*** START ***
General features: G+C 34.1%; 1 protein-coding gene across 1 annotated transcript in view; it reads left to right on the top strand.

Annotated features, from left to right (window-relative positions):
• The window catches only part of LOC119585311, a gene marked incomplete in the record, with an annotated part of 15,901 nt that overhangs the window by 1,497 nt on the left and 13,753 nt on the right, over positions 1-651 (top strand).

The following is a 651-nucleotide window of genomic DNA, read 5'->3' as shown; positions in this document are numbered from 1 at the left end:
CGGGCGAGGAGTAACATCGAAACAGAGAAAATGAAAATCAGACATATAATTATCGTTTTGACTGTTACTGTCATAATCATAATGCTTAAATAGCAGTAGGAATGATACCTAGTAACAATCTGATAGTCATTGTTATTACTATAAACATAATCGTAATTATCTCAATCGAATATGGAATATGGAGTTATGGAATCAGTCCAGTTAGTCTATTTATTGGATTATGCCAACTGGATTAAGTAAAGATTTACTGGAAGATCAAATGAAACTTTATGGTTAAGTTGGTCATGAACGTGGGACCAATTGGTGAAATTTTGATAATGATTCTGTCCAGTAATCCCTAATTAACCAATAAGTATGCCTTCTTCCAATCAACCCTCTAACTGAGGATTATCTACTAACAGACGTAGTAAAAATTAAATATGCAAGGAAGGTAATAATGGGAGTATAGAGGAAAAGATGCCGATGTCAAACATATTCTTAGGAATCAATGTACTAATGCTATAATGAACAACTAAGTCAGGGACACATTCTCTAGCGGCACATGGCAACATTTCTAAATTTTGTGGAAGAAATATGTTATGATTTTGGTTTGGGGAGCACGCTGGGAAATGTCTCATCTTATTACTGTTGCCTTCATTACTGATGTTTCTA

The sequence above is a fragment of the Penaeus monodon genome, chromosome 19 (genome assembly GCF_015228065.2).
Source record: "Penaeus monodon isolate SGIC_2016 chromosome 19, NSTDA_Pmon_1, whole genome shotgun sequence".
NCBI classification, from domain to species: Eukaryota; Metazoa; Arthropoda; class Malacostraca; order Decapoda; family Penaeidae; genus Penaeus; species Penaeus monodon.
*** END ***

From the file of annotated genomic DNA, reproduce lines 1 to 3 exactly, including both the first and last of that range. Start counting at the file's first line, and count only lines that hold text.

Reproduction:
General features: G+C 34.1%; 1 protein-coding gene across 1 annotated transcript in view; it reads left to right on the top strand.

Annotated features, from left to right (window-relative positions):
• The window catches only part of LOC119585311, a gene marked incomplete in the record, with an annotated part of 15,901 nt that overhangs the window by 1,497 nt on the left and 13,753 nt on the right, over positions 1-651 (top strand).